BookBrowse Reviews Unsheltered by Barbara Kingsolver

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Unsheltered

A Novel

by Barbara Kingsolver

Unsheltered by Barbara Kingsolver X
Unsheltered by Barbara Kingsolver
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  • First Published:
    Oct 2018, 480 pages
    Paperback:
    Oct 15, 2019, 480 pages

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Book Reviewed by:
Rebecca Foster
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Kingsolver's bold eighth novel has a dual timeline that compares the America of the 1870s and the recent past, revealing that they are linked by distrust and displacement.

Willa Knox's house is falling down. She recently inherited a Victorian residence in Vineland, New Jersey, and moved there with her husband Iano, a Greek-American political science professor. With them are their 26-year-old daughter, Antigone ("Tig"), who is a restaurant worker recently returned from Cuba, and Iano's ill father, Nick. A contractor tells Willa the house is beyond saving even if they did have money for repairs, and as the year progresses ceilings start caving in. But her family is also falling apart in metaphorical ways. Willa, in her mid-50s, is a veteran journalist, but after the magazine she edited folds she fears her career may be over. Early on she gets a call from her son Zeke, whose partner has just committed suicide, leaving him the single father of a several-week-old son. As Zeke tries to rebuild his life, baby Dusty joins Willa's ragtag household.

Nearly 150 years before, in the early 1870s, a house on this very plot is also falling down. It is the home of Thatcher Greenwood, who moves in with his bride Rose and her mother and sister. The structure that Rose's father built is crumbling already, and there is no money to shore it up. Thatcher's career as the new science teacher founders almost before it starts, too, with Principal Cutler undermining him at every turn and trying to force him to publicly deny Charles Darwin's principles. The only relief Thatcher can find from his troubled family and work life is at his neighbor Mary Treat's house. Mary (one of the book's handful of historical figures – see Beyond the Book) writes up her experiments on spiders and Venus flytraps for scientific journals and is in correspondence with Darwin himself.

The stories collide when Willa starts investigating her neighborhood's past at the Historical Society. The book's structure also emphasizes similarities between two time periods that might initially appear very different. Chapters alternate between the story lines, and the last words of one chapter form the title of the next. Kingsolver carries this all the way through the book: take a peek at the last page and you'll see that the final words are the title of Chapter 1. It's a clever and elegant connecting strategy, as is the habit of using variations on the title word as frequently as possible – something Jonathan Franzen also does in his novels. (I counted 22 instances of "shelter" and its variants in the text; how many can you spot?)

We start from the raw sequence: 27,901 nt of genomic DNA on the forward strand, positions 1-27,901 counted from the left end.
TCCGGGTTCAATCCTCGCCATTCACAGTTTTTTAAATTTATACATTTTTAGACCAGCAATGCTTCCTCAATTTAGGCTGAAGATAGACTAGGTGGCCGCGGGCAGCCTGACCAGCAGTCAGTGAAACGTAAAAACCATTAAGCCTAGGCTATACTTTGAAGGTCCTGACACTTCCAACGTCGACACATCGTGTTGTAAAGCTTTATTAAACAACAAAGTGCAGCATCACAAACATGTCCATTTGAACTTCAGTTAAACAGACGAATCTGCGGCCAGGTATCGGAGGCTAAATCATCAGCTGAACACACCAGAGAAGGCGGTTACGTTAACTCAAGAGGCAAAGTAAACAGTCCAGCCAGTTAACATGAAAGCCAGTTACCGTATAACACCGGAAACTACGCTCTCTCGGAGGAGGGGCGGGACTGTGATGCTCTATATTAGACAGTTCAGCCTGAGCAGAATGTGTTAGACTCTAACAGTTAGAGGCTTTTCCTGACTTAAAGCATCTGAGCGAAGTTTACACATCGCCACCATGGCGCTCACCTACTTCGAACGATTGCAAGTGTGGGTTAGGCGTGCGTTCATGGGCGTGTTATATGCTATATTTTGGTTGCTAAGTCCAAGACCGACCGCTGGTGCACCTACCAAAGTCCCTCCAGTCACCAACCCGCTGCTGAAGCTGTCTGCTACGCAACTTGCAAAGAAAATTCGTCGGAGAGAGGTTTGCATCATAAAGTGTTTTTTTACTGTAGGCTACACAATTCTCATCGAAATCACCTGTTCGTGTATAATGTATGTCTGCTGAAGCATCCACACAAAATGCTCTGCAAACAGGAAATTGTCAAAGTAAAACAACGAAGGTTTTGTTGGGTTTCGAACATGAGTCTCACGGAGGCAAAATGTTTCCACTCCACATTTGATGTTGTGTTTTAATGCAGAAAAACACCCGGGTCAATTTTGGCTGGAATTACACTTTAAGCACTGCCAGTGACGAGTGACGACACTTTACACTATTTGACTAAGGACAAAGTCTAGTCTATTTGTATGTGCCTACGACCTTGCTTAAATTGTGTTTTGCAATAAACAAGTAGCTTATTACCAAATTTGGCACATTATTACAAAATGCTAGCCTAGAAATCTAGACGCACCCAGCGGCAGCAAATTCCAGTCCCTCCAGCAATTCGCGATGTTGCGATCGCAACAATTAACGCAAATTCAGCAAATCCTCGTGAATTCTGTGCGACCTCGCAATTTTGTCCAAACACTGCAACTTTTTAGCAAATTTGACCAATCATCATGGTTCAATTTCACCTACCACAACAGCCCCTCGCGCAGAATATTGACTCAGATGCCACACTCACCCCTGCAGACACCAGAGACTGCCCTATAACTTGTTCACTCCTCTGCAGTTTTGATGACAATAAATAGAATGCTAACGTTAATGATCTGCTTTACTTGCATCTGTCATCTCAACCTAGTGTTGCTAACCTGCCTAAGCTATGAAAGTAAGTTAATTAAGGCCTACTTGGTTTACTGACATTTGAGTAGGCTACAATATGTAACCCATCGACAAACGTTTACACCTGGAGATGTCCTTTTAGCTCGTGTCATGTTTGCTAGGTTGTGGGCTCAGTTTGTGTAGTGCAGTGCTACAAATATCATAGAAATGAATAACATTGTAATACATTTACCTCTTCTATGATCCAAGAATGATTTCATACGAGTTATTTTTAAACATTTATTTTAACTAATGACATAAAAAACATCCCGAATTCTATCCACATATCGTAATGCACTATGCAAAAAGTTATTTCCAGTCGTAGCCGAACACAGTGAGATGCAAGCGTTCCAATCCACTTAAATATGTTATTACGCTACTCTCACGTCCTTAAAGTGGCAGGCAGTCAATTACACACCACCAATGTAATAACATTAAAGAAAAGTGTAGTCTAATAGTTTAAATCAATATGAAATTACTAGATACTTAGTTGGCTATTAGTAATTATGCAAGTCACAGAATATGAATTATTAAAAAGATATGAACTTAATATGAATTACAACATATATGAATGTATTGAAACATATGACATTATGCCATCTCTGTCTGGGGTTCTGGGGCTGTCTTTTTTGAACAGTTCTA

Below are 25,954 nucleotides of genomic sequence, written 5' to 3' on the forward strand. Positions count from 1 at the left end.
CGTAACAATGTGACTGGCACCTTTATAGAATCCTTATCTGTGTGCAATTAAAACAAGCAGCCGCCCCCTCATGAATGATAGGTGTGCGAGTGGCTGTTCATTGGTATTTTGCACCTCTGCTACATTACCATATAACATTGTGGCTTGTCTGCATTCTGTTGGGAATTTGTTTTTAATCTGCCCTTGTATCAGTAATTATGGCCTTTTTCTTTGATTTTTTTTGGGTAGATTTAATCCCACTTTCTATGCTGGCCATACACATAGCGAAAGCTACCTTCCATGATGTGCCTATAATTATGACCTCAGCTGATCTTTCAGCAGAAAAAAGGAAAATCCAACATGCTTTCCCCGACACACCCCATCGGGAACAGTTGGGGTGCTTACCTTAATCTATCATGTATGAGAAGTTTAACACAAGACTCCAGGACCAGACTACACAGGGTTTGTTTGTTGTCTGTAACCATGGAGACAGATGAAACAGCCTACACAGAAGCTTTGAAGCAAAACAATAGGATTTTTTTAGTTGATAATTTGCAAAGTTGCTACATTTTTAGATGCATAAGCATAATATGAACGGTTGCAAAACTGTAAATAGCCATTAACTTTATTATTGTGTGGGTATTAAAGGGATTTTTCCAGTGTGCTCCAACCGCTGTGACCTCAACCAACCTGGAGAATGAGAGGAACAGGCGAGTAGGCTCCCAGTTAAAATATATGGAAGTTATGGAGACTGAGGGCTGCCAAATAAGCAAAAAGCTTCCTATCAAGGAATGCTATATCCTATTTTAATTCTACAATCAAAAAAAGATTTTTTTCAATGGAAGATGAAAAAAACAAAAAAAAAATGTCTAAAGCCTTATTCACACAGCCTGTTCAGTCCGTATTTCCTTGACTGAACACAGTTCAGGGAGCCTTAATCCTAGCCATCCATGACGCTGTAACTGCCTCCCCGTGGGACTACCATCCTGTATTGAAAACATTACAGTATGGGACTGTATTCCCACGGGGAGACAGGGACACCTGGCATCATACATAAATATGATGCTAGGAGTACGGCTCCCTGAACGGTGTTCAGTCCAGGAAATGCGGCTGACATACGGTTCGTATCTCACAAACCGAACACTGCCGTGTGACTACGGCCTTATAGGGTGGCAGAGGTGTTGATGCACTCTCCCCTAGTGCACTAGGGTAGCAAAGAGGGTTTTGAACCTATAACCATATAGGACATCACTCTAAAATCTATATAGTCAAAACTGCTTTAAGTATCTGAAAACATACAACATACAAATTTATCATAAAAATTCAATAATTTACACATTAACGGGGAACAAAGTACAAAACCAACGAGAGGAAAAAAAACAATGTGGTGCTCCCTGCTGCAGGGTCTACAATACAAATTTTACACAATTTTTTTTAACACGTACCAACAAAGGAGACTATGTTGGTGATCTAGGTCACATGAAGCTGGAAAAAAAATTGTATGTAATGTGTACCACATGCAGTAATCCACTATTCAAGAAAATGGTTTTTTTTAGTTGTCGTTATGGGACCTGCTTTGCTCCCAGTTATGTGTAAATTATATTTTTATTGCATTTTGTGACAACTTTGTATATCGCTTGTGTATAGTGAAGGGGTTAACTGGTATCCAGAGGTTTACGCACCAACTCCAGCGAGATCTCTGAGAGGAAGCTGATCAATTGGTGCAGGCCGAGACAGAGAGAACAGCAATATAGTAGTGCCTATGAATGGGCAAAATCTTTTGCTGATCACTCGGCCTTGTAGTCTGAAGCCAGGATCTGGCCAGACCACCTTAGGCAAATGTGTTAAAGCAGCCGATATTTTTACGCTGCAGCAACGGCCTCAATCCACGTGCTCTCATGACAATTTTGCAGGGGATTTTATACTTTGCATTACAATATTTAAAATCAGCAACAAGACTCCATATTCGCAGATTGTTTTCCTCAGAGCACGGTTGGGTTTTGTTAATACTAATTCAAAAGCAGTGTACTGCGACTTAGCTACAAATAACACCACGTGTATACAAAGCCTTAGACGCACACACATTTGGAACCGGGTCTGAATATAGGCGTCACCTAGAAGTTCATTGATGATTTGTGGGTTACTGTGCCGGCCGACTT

There are also strong thematic links between the eras. In the wake of the Civil War, America remained divided: "One in five of our young men died … and we are still riven, north against south, countryman against immigrant, laborer against lord," as Cutler puts it. In the novel's recreation of 2016, immigration and economic inequality are still huge concerns. Willa's racist father-in-law, Nick, blames illegal immigrants for all of the country's problems. Meanwhile, the family is barely getting by on Iano's nontenured academic salary and Willa's freelancing. They have to enroll in Medicare to get Nick's health problems treated. Through Tig's descriptions, Kingsolver presents Cuba as a utopian alternative to how things work in the USA: access to free health care and higher education are a given, carpooling is mandatory, and, thanks to the deprivation of the embargo years, people don't treat everything as disposable.

Kingsolver is nothing if not heavy-handed with her messages: Thatcher and Mary Treat are enlightened scientists who value all of life, as opposed to the selfish, superstitious masses; the American health insurance system is byzantine and socialism would solve it; owning your own home and looking after your own family are not the be-all and end-all. Although Donald Trump is never named, he's clearly the outrageous "Bullhorn" figure, likened to real-life Captain Landis, the tyrannical creator/leader of Vineland in the 1870s. The danger is that readers who are ideologically opposed to Kingsolver may be annoyed by her overt taking of sides, while those who already agree with her could be impatient with what seem like statements of the obvious. I felt Willa's conversations with Tig, a model of the future-minded human, were particularly unrealistic idea dumps.

All the same, Unsheltered is a rich, rewarding novel with so much going on that it feels like it encompasses all of human life: Willa's grief for her dead mother; the shifts in her marriage over time; the unexpected joy of her grandson becoming part of their everyday life; facing an uncertain future in which cooperation and creative cutting of consumption may be the only means of survival. In both time periods we see how suspicion and fear divide people and incite authoritarian leadership. We feel how precarious life can be without a safety net. It's not a subtle book, but it's an important one for our time, with many issues worth pondering and discussing.

Reviewed by Rebecca Foster

This review was originally published in October 2018, and has been updated for the October 2018 edition. Click here to go to this issue.

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